Purpose: The purpose of this study was: (a) to evaluate secretory immunoglobulin A (s-IgA) over a 12-month time period in college football players, and (b) to assess which of the commonly used standard methods of reporting s-IgA, either alone or in combination, serves as the best predictor of incidence of upper respiratory tract infection (URTI).
Methods: One hundred college-aged males (75 varsity college football athletes, 25 nonfootball controls) were studied at eight points over a 12-month period. Resting mucosal IgA, protein and osmolality levels were determined from saliva using established procedures. In addition, incidence of URTI over the 12-month study duration was calculated from completed standard research logs. Repeated-measures ANOVA were conducted on the dependent variables and eight separate stepwise multiple regression analyses were conducted to predict the dependent variable "number of colds" by the independent variables, s-IgA, saliva flow rate, secretion rate of s-IgA, protein, s-IgA:protein, osmolality and s-IgA:osmolality at each data collection point.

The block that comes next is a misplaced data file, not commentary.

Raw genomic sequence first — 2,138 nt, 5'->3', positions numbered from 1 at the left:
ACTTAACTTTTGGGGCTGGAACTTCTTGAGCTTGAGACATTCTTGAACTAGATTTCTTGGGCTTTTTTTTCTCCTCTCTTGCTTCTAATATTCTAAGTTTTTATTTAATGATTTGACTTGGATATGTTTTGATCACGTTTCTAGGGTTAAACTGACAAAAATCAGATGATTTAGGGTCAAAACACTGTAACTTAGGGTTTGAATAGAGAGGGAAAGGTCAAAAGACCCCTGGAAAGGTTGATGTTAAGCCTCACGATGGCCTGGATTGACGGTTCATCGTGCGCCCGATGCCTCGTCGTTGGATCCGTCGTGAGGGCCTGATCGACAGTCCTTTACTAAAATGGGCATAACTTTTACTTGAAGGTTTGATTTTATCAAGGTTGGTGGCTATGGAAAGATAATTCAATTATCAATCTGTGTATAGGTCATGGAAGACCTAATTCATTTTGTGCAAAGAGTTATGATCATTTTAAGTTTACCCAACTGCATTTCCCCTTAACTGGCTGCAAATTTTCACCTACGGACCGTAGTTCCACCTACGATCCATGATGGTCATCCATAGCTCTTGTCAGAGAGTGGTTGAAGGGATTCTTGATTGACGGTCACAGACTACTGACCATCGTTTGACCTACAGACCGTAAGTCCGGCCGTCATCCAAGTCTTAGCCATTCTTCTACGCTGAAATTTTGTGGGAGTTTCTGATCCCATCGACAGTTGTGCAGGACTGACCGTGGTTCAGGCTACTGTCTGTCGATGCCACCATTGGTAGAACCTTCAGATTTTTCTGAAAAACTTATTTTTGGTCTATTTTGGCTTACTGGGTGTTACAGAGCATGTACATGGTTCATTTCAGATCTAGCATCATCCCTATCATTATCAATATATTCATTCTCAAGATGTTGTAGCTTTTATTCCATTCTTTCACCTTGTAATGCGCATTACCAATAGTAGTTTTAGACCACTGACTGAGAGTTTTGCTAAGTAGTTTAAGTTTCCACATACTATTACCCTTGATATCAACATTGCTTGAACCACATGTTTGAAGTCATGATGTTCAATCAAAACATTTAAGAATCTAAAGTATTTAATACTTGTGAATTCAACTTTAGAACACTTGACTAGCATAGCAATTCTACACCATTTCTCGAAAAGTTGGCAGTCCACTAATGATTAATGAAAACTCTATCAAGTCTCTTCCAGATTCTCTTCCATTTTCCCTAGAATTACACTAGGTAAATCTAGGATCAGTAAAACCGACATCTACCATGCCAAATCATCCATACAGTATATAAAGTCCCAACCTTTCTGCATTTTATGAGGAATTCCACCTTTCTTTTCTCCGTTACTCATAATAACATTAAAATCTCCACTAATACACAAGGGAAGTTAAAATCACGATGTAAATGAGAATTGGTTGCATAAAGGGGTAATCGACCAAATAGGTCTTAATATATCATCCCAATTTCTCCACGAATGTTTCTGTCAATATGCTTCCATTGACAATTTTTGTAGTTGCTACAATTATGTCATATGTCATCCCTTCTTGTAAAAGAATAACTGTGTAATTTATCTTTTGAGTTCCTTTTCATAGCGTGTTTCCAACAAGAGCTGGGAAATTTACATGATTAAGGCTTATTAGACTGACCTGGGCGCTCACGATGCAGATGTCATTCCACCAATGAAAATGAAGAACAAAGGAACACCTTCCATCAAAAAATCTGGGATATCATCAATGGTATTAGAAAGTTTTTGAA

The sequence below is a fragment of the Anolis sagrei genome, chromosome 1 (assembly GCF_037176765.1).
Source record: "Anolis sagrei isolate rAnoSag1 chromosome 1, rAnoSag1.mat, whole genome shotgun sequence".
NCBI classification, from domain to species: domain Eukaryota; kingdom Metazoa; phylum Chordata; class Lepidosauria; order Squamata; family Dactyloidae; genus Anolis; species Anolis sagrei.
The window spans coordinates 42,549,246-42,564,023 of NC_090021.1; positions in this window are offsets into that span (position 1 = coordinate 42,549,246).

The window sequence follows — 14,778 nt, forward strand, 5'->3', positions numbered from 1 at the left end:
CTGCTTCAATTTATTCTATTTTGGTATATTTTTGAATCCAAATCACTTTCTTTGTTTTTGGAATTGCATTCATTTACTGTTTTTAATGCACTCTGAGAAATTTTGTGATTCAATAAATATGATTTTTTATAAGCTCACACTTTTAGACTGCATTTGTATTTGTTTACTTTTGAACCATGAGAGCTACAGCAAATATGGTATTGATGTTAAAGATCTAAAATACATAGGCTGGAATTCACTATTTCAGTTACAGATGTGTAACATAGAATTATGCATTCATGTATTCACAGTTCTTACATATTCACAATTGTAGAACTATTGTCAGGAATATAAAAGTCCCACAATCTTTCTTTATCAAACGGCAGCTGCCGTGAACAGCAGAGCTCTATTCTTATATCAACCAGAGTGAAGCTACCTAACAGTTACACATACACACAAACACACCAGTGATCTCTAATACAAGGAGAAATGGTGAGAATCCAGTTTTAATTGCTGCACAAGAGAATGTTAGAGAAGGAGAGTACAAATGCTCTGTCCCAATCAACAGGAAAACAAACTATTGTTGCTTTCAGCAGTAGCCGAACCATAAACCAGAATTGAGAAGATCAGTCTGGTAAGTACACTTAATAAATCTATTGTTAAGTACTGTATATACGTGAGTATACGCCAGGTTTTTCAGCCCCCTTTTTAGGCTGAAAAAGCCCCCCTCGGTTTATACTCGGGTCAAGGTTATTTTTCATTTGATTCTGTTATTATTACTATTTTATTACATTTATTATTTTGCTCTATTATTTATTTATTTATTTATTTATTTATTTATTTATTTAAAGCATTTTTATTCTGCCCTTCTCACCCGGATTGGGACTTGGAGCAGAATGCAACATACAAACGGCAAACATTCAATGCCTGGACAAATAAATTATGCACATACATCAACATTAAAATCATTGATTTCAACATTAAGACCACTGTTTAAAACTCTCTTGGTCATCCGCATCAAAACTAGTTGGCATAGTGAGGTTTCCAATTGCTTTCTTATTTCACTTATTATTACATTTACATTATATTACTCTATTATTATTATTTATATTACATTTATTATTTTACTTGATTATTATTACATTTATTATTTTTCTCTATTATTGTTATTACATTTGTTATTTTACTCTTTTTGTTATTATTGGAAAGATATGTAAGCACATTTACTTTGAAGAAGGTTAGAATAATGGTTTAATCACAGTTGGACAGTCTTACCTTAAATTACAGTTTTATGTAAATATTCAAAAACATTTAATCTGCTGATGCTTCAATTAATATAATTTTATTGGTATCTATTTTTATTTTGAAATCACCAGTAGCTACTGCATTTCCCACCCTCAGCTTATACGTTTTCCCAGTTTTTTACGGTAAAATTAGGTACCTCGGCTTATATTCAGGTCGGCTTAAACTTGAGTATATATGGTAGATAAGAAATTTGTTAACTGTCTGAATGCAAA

Results: There was a significant main effect for group, time, and the group x time interaction for s-IgA, the secretion rate of s-IgA, and the number of colds. In the regression model, the only variable that made a significant contribution to the variance at all time points was the secretion rate of s-IgA.
Conclusion: These findings suggest that a season of training in American football results in a significant decrease in both s-IgA and the secretion rate of s-IgA as well as an increase in the incidence of URTI. Among the various methods commonly employed to express s- IgA levels, the secretion rate of s-IgA may be the most useful clinical biomarker to predict the incidence of URTI.